In my grandfather’s desk, he kept a slate and a slate pencil. I still feel the narrow smooth soapstone resting against my already-developing writer’s callous. I hear its tap-slide against the charcoal-gray slate. Sometimes I couldn’t wait for the surface to dry between wet-rag washes, and my marks faded before I could finish an entire word.
When I was ten, I remember the anticipation–something I called “the itch”–of filling a wide-ruled sheet of paper with words. I didn’t know what I wanted to write, but the urge to create surged through me. I still smell the cedar of my pencil. I hear the pop of sharpened graphite against the cellulose fibers of the page. I see my distinct formation of letters, mimicking the example pinned above the chalkboard. But, already at age ten, I was adding my own flair. It was the beginning of my most personal statement: my signature.
One day, although I didn’t know it then, that signature would appear on the title page of my first book listing my name as “author.”
These days I make a conscious effort to write long-hand on paper with a writing implement. It is done with a different intent than when I was ten. I do it because a blank screen is not the same as a blank page. Although in some ways, like the slate, the screen is easier to clear than a piece of paper. But, a blinking cursor and a digital touchscreen fail to give off the scent of sacrificial trees. There is no longer the thoughtful chewing on a rubber eraser. There is no longer the need to exercise through scrubbing away words until the paper rips, crumpling it in a ball, and shooting it into the wastebasket. Now there is a muted clicking of the keyboard or the simulated sound of touch-pad QWERTY keys. Who needs handwriting when we can select fonts and manipulate its size? Who needs ruled paper anymore?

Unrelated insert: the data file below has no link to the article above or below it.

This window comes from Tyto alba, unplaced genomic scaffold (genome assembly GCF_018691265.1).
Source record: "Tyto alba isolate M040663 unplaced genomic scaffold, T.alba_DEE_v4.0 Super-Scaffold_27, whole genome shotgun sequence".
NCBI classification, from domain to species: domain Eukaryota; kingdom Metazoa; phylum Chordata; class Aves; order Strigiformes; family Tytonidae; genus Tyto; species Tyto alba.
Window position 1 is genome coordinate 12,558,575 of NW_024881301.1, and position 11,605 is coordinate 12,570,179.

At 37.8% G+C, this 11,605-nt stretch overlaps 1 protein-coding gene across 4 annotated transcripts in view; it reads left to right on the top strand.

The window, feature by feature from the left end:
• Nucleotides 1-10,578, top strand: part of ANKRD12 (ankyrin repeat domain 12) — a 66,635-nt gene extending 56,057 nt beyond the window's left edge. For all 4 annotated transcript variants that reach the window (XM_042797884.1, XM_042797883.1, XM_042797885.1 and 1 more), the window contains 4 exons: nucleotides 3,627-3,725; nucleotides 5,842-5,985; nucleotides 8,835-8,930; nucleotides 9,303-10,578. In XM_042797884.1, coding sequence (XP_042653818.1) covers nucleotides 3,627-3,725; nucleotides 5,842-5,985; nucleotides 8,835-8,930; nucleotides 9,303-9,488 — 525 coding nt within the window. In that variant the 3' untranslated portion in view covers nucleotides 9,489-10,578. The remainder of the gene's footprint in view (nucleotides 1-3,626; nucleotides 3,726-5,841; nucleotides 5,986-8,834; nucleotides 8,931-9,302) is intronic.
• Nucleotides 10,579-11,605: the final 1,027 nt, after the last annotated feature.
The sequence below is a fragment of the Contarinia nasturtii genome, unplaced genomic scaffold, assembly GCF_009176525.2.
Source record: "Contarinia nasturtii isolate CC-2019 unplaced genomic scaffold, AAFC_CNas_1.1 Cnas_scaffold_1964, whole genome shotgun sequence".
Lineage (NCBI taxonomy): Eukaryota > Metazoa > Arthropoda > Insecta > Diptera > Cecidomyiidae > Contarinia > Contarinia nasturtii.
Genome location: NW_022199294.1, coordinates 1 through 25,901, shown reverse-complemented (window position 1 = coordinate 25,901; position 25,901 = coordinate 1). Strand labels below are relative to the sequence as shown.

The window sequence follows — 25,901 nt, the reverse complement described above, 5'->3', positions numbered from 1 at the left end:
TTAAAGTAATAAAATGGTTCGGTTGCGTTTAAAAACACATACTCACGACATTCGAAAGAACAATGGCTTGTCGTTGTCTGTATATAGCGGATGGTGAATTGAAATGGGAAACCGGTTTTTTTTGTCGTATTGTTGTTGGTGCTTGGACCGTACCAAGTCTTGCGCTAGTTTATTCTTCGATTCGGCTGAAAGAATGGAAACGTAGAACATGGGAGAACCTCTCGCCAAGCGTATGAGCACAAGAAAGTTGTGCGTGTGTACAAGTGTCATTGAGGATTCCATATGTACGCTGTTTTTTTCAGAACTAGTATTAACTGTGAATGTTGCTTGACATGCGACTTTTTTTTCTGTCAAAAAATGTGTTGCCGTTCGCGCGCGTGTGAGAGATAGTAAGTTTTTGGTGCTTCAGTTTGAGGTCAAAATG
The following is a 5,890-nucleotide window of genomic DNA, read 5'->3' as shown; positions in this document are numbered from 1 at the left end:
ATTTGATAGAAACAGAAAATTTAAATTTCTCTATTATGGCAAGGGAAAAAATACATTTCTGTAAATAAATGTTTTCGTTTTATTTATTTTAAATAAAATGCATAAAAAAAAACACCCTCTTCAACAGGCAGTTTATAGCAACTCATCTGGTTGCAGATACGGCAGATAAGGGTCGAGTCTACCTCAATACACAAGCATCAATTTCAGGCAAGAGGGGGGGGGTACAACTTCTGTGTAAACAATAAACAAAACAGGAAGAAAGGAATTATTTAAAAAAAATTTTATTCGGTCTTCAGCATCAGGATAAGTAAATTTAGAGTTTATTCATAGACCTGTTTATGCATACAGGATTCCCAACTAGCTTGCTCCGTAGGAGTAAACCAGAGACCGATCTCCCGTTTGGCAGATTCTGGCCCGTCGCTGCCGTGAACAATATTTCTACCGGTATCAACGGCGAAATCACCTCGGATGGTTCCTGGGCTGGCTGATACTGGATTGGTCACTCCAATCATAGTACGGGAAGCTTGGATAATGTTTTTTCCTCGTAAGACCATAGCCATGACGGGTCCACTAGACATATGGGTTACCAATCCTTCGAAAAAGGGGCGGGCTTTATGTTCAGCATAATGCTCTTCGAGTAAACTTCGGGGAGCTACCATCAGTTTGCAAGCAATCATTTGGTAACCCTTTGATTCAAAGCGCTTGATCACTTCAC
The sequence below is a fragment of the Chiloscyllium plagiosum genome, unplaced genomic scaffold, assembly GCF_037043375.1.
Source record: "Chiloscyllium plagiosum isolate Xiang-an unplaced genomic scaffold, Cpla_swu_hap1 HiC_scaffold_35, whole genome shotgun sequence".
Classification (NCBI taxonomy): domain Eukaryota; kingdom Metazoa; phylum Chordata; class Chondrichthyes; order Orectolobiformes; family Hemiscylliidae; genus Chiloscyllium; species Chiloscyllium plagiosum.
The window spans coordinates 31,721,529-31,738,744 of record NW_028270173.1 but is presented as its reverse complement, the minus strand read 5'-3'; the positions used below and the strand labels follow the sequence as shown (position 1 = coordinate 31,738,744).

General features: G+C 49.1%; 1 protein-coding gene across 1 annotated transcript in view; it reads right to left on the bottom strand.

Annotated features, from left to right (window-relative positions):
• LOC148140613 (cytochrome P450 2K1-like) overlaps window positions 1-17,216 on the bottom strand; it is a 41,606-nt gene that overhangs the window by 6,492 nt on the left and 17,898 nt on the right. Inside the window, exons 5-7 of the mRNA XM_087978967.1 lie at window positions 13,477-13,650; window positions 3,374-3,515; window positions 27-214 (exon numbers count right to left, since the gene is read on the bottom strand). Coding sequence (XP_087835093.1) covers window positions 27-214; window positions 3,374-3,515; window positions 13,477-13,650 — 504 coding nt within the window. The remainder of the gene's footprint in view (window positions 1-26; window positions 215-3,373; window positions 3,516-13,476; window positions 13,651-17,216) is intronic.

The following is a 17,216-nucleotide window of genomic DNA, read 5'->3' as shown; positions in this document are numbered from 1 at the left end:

Sometimes I need a clean slate. Sometimes I want a blank page. Sometimes I long to inhale cedar, graphite, and rubber. Sometimes I surprise myself at the euphoric joy of seeing a fading blob of ink on my writing callous. In this digital age, I am amazed and privileged that I still have one.
Then I think, maybe, the tap-slide of soapstone on slate might be the sweetest sound to hear.